In other super exciting things in my life, I have some funny stories about the kids.  They are probably mostly just funny to me. Since this blog is to be a family journal they will be recorded here never the less.

So last night I am watching "The Sing-Off" (I know how embarrassed I should be by this) with what I thought was all my kids.  The younger two sort of venture in and out because TV doesn't interest them unless its Barbies or Barney.  Now you must understand, I really don't watch reality TV.  However, I linked to one of Vocal Points first performances on the show through some article I was reading and then I became interested to see how they would do.  Anyway, we were watching when all of the sudden I heard this buzzing noise.  I'd actually heard it for a while but I tend to ignore irritating things and hope someone else will take care of it.  With JR out of town, the two oldest kids watching TV with me, and the other two people left to solve the problem being aged three and under, the noise didn't go away.  Finally, I got up to see what it was.  The electric Little Mermaid toothbrush was stuck behind the bookshelf.  I called for Lucy but she didn't answer.  So I went to look in the closet.  The door had been locked but wasn't closed all the way. So when I pushed it open I saw Lucy lying there asleep.  She must have somehow got the toothbrush stuck and decided I would get mad. So she went in the closet and locked the door assuming she would be safe there.  She was confident enough in her escape that she fell fast asleep.  Here is the cutey I found.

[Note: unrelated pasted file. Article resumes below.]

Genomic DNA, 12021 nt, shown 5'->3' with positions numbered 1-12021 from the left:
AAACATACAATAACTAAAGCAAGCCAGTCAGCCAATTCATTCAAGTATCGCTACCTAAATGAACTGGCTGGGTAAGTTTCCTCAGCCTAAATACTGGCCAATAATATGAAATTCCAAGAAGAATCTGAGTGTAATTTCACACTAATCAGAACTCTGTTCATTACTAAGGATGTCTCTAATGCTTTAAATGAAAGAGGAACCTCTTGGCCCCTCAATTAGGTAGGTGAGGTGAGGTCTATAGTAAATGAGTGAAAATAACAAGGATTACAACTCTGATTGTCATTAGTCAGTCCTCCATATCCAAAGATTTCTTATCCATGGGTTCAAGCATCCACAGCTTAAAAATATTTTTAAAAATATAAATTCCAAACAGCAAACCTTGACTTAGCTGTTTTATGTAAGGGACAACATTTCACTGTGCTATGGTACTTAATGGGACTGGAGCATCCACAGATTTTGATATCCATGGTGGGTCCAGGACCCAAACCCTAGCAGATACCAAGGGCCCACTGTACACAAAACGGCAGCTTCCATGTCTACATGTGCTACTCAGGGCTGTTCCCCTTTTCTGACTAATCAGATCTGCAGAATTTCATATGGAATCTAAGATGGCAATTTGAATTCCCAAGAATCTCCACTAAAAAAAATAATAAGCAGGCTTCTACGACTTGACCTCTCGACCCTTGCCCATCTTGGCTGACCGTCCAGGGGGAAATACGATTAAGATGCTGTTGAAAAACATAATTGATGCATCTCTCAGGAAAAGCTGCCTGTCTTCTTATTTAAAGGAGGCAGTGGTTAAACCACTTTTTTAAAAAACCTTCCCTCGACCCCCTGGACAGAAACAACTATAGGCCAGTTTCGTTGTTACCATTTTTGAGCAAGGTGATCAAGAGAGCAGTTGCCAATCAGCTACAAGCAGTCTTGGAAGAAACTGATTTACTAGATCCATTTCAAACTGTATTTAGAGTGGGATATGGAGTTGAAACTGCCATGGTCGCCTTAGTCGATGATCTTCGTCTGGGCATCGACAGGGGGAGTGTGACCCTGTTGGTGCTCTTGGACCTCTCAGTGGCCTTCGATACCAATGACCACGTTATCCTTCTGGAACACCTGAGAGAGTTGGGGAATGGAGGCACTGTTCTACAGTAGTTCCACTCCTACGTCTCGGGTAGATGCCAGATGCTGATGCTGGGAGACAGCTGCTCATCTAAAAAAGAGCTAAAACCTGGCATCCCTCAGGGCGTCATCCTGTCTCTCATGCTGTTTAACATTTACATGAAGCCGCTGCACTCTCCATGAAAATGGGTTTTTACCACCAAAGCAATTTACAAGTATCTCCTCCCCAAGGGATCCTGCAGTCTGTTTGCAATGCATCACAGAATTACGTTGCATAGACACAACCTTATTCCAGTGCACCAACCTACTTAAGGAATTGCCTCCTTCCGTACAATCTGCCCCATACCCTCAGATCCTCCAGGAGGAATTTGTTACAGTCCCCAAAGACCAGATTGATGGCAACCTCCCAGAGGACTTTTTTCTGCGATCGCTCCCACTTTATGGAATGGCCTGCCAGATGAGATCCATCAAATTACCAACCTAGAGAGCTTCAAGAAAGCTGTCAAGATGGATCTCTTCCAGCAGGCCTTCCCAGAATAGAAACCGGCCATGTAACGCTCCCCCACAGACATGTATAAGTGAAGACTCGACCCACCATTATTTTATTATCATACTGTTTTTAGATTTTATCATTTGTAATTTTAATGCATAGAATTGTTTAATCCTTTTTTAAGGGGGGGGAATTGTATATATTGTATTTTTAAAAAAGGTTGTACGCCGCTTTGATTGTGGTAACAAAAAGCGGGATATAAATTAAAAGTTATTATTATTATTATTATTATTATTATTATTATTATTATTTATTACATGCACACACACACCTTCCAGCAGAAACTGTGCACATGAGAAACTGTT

The next day I found a cracked egg on the floor and I asked Lucy if she did it since her body language sort of gave her away. She said no in a very unconvincing way.  I assured her I wouldn't get mad if she told me the truth but she persisted in her lie.  Then I asked her, "Did you want to see what would happen when you cracked it?"  She told me yes.  So I gave her a disinfectant wipe to help me clean it up.  I must have been too harsh on her lately about other innocent mistakes borne out of curiosity.